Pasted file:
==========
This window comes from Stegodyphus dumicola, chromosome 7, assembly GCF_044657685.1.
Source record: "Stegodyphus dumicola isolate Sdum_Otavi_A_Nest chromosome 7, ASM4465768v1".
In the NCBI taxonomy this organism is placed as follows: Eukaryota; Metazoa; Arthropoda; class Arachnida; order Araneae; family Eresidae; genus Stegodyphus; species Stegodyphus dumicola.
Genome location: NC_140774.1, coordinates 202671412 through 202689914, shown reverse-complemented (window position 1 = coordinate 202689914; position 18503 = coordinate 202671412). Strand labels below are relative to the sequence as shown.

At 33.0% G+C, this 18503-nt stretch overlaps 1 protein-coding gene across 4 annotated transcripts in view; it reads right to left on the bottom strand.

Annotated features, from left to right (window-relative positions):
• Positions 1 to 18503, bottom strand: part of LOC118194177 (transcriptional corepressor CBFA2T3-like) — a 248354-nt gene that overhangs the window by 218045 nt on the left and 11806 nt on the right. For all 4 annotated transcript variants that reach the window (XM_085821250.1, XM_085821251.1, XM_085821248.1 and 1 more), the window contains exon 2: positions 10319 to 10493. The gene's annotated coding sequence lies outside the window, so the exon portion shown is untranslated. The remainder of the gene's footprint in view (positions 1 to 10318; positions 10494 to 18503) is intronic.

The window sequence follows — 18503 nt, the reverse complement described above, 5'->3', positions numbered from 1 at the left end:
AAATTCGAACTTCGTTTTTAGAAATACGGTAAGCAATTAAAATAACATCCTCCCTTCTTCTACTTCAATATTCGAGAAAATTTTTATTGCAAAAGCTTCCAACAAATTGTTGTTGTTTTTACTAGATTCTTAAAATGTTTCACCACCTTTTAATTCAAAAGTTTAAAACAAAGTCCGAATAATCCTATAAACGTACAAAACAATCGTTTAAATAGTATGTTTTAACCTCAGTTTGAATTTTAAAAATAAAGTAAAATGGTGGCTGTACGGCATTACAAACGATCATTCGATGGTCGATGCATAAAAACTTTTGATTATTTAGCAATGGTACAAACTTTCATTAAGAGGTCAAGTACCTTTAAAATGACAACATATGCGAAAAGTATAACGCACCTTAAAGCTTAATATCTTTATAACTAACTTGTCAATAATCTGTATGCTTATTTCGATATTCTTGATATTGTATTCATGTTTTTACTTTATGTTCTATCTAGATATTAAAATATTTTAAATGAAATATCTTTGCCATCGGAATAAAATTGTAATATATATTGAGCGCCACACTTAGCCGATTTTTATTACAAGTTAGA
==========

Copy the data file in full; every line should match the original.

This window comes from Stegodyphus dumicola, chromosome 7, assembly GCF_044657685.1.
Source record: "Stegodyphus dumicola isolate Sdum_Otavi_A_Nest chromosome 7, ASM4465768v1".
In the NCBI taxonomy this organism is placed as follows: Eukaryota; Metazoa; Arthropoda; class Arachnida; order Araneae; family Eresidae; genus Stegodyphus; species Stegodyphus dumicola.
Genome location: NC_140774.1, coordinates 202671412 through 202689914, shown reverse-complemented (window position 1 = coordinate 202689914; position 18503 = coordinate 202671412). Strand labels below are relative to the sequence as shown.

At 33.0% G+C, this 18503-nt stretch overlaps 1 protein-coding gene across 4 annotated transcripts in view; it reads right to left on the bottom strand.

Annotated features, from left to right (window-relative positions):
• Positions 1 to 18503, bottom strand: part of LOC118194177 (transcriptional corepressor CBFA2T3-like) — a 248354-nt gene that overhangs the window by 218045 nt on the left and 11806 nt on the right. For all 4 annotated transcript variants that reach the window (XM_085821250.1, XM_085821251.1, XM_085821248.1 and 1 more), the window contains exon 2: positions 10319 to 10493. The gene's annotated coding sequence lies outside the window, so the exon portion shown is untranslated. The remainder of the gene's footprint in view (positions 1 to 10318; positions 10494 to 18503) is intronic.

The window sequence follows — 18503 nt, the reverse complement described above, 5'->3', positions numbered from 1 at the left end:
AAATTCGAACTTCGTTTTTAGAAATACGGTAAGCAATTAAAATAACATCCTCCCTTCTTCTACTTCAATATTCGAGAAAATTTTTATTGCAAAAGCTTCCAACAAATTGTTGTTGTTTTTACTAGATTCTTAAAATGTTTCACCACCTTTTAATTCAAAAGTTTAAAACAAAGTCCGAATAATCCTATAAACGTACAAAACAATCGTTTAAATAGTATGTTTTAACCTCAGTTTGAATTTTAAAAATAAAGTAAAATGGTGGCTGTACGGCATTACAAACGATCATTCGATGGTCGATGCATAAAAACTTTTGATTATTTAGCAATGGTACAAACTTTCATTAAGAGGTCAAGTACCTTTAAAATGACAACATATGCGAAAAGTATAACGCACCTTAAAGCTTAATATCTTTATAACTAACTTGTCAATAATCTGTATGCTTATTTCGATATTCTTGATATTGTATTCATGTTTTTACTTTATGTTCTATCTAGATATTAAAATATTTTAAATGAAATATCTTTGCCATCGGAATAAAATTGTAATATATATTGAGCGCCACACTTAGCCGATTTTTATTACAAGTTAGA